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Michael Keenan on How a Freelance Writing Community Builds Success for its Members

By August 6, 2021No Comments
Michael Keenan on How a Freelance Writing Community Builds Success for its Members

Freelancing can feel like a solitary sport most days – and many solopreneurs prefer that.

But like in any career, freelance writers need a network to grow and become more successful.

So how do you herd a bunch of cat-like freelancers and help them reach their business goals?

Michael Keenan of Peak Freelance told us how he’s building a community that provides support, education, resources, job leads, and tools to freelance writers. 

He also gave us his best tips for how freelancers can earn what they’re worth. 

Build community to build businesses

Peak Freelance focuses on freelancers who are at an intermediate or higher level in their careers.

They offer free courses and blog posts for beginners, but the paid membership is geared toward freelancers who are already in the midst of their careers and looking for community.

Michael said people who have been in the game for a few years have a lot to share with each other. They know where they were just a year ago and how they got to where they are now.

“You see a lot of interaction between those types of groups and even people who have been freelancing for eight, nine years,” Michael said. “There’s always something to learn from each other.”

Peak Freelance isn’t just there to help freelancers become better writers. The goal? To help them build a business.

A 50/50 split between jobs and support

The Peak Freelance community helps its members find new gigs. But just as important, it provides the confidence and support needed to get there.

On the job side, the community posts jobs on the website and in their Slack group. Members can also join a directory of freelance writers for hire.

On the support side, there is an abundance of resources, tools, and fellow freelancers ready to lift each other up. 

“We’ve gotten messages saying thank you for the confidence,” Michael said. “A lot of the messaging is telling people, ‘of course you can do it! That’s what we’re here for.’ We’re here to support you. We’re here to help you.”

Keep your community personal

It’s hard to keep a community intimate and supportive while also growing its membership.

But Michael said they’re figuring out how to create that balance.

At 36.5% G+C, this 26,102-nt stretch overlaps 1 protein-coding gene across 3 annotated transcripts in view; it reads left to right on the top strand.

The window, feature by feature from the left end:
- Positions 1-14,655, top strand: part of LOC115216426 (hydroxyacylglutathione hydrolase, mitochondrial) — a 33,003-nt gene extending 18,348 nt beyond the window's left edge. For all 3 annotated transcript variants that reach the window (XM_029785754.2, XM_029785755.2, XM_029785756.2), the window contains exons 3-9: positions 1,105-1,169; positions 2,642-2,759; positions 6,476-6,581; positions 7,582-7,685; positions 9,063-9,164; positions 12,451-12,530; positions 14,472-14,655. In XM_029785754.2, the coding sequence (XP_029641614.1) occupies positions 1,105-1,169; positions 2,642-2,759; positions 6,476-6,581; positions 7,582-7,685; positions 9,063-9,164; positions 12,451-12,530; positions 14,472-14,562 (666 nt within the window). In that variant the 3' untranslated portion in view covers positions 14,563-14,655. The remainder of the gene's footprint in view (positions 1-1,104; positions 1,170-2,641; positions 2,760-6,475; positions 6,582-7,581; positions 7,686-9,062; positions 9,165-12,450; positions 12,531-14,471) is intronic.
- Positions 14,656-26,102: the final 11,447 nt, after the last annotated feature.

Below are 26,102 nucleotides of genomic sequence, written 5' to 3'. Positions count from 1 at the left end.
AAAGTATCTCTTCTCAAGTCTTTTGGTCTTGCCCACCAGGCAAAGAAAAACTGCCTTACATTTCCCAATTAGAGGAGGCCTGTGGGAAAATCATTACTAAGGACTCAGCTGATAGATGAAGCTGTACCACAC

Peak Freelance doesn’t have plans to cap the membership, but they’ve come up with other ways to keep it feeling small like a person limit on monthly town halls or online events.

“We just have plans to manage the scale, if it does scale, to still be able to provide that same value to the people who like that personalization and that warm feeling that people get inside of the group,” Michael said.

They have plans to create micro-units within the larger group and they also arrange one-on-one calls between members. 

“Members themselves chat with each other and get to know each other, which is something that people really love doing,” he said.

Freelancers value resources

Peak Freelance promises people that they’ll help grow their income, but that’s not why many people remain members.

Sure, freelancers want more money. But they need support and resources just as much.

“We thought in the beginning, we’re going to help you make more money,” Michael said. “The assumption is that everyone always wants to make more money.” 

Yet, he noticed that people were making more money and still staying in the group. What members were praising in their interactions was the community and its resources.

“Now we’re finding that it’s more support and on-demand tools and resources,” he said. “You can just go to the product section on your membership portal and you can find templates. You can find handbooks and checklists and things that you need to get your work done.”

Don’t rule out in-house gigs

Many of the jobs that the group has helped people get are in-house roles. In Michael’s eyes, that’s not a bad thing.

“There are a lot of really amazing in-house roles that are very valuable to anyone in content,” Michael said. “One of the things that I’ve always said about freelance writing in general is that there’s something that you do miss when you’re a freelance writer just operating your own business.”